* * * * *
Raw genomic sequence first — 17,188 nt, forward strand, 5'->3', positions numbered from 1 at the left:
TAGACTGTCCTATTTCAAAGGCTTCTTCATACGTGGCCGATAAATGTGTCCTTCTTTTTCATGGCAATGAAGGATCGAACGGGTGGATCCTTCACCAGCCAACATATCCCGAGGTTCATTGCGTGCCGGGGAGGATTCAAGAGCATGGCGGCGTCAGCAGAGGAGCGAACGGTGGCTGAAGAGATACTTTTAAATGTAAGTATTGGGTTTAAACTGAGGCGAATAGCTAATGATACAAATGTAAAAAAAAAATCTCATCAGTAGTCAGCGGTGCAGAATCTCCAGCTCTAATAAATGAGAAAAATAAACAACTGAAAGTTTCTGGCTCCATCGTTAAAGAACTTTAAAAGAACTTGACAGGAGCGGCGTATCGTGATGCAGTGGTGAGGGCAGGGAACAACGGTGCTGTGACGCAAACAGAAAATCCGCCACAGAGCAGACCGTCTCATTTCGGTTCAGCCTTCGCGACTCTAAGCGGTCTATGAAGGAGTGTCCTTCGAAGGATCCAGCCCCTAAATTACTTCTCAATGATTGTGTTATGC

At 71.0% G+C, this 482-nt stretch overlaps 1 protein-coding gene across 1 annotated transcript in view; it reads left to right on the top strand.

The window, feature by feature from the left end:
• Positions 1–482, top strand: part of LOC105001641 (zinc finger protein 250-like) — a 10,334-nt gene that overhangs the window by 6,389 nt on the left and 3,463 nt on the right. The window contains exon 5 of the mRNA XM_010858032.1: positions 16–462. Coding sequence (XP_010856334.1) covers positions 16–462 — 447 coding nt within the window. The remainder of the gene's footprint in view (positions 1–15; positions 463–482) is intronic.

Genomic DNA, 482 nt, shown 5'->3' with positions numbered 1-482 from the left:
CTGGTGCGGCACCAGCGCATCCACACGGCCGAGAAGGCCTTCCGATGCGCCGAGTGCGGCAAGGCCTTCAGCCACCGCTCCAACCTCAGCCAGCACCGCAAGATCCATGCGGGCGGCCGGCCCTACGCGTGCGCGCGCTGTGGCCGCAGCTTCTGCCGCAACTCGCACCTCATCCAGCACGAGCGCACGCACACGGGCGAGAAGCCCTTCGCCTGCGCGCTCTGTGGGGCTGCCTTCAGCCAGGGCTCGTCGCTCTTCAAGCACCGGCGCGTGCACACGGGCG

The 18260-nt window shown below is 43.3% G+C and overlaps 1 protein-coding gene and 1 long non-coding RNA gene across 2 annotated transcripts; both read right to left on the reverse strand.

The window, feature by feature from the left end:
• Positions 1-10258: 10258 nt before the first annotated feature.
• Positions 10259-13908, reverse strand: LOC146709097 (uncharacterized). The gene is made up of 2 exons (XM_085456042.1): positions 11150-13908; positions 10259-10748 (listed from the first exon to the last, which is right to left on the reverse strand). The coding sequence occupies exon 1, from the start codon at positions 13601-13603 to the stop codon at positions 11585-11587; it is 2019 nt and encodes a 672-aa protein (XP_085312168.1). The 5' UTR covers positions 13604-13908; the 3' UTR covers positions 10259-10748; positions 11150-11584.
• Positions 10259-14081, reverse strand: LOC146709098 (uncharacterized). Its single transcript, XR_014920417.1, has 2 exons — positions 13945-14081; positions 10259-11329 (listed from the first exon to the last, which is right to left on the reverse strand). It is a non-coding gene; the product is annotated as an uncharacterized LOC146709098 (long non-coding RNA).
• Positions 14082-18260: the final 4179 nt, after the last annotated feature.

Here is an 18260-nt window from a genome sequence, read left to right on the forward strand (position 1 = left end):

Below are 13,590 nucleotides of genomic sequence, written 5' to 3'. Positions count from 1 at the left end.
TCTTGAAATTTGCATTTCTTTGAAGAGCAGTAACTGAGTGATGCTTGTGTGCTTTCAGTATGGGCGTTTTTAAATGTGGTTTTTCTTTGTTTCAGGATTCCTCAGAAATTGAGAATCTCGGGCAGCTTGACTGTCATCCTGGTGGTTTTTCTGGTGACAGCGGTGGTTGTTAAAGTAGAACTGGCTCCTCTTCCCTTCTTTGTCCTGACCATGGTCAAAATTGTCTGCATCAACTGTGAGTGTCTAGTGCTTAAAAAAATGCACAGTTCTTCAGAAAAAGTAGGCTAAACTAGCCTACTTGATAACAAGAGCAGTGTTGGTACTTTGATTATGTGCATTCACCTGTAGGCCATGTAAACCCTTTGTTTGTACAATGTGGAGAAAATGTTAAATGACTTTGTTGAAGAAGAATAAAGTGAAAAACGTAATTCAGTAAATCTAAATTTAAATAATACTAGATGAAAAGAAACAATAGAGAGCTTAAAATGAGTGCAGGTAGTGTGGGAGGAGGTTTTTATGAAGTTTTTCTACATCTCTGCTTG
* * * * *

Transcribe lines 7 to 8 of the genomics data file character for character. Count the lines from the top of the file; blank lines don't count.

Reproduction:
CTGGTGCGGCACCAGCGCATCCACACGGCCGAGAAGGCCTTCCGATGCGCCGAGTGCGGCAAGGCCTTCAGCCACCGCTCCAACCTCAGCCAGCACCGCAAGATCCATGCGGGCGGCCGGCCCTACGCGTGCGCGCGCTGTGGCCGCAGCTTCTGCCGCAACTCGCACCTCATCCAGCACGAGCGCACGCACACGGGCGAGAAGCCCTTCGCCTGCGCGCTCTGTGGGGCTGCCTTCAGCCAGGGCTCGTCGCTCTTCAAGCACCGGCGCGTGCACACGGGCG

The 18260-nt window shown below is 43.3% G+C and overlaps 1 protein-coding gene and 1 long non-coding RNA gene across 2 annotated transcripts; both read right to left on the reverse strand.